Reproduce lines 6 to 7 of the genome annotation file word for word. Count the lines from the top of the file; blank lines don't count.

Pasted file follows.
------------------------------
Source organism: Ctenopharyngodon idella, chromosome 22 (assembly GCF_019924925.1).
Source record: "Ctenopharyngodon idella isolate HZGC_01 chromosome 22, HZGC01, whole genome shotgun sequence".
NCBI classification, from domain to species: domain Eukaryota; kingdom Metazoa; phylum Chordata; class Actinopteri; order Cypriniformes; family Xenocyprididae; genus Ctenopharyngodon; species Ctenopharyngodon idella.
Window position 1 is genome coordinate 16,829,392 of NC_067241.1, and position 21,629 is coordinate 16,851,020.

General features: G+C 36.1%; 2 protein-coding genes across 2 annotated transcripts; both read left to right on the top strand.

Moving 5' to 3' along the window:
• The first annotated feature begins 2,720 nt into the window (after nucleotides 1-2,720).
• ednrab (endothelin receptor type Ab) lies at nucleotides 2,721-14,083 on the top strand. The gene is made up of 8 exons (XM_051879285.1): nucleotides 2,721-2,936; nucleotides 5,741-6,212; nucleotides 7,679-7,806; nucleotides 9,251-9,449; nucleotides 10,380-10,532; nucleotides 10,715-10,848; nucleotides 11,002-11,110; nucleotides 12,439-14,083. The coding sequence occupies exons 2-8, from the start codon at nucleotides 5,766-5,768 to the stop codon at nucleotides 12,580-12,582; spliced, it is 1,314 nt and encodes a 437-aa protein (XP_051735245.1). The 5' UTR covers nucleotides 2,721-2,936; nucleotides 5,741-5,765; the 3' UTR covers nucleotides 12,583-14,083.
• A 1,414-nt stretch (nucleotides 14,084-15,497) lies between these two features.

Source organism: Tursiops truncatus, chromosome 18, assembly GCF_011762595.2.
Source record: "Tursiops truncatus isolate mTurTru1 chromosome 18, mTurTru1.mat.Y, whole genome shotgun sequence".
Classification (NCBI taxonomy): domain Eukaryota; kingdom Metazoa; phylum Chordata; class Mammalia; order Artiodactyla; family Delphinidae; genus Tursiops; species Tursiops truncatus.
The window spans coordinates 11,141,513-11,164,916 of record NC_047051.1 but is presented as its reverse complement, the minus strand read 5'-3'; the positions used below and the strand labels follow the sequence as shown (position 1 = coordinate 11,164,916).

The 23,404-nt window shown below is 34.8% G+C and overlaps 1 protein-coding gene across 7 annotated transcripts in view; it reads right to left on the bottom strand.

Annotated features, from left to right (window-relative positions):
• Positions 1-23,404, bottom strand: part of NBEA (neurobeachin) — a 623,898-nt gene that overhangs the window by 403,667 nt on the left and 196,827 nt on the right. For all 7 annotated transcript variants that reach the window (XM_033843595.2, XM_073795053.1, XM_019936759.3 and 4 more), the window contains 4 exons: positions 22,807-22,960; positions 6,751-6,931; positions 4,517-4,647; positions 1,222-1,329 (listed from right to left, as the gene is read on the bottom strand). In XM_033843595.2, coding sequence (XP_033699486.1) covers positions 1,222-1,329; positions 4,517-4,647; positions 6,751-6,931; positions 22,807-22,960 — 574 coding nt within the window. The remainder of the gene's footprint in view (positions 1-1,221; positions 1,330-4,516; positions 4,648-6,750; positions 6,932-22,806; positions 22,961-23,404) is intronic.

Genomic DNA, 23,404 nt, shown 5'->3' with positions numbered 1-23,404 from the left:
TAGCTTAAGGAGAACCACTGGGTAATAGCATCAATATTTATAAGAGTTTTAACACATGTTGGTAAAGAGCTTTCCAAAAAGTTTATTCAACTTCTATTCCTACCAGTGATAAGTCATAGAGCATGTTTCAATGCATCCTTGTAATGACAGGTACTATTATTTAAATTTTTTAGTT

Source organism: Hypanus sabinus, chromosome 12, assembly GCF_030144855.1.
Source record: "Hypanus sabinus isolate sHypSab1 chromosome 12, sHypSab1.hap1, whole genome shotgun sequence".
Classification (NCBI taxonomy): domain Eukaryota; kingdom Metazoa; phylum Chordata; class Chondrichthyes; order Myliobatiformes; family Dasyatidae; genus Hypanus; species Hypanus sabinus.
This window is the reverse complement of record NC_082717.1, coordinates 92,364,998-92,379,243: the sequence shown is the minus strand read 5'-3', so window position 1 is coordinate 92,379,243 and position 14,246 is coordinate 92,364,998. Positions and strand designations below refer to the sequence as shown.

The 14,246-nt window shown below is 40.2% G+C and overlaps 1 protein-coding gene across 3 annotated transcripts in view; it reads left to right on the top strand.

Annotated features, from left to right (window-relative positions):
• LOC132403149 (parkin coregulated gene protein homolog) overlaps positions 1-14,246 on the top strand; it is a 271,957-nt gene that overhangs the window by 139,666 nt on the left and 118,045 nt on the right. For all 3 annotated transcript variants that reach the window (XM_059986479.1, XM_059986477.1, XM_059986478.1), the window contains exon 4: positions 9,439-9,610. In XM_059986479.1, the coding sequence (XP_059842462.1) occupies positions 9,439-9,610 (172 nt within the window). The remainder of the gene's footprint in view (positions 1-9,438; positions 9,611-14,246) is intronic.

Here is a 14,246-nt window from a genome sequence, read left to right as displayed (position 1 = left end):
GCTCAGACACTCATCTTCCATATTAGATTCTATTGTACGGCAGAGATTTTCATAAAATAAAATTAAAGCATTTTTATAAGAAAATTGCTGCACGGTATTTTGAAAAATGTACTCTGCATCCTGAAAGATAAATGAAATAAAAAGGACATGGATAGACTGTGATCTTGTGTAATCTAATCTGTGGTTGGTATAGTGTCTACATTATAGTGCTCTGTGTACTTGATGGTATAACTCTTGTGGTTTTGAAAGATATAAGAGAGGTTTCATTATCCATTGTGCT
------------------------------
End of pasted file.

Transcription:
Moving 5' to 3' along the window:
• The first annotated feature begins 2,720 nt into the window (after nucleotides 1-2,720).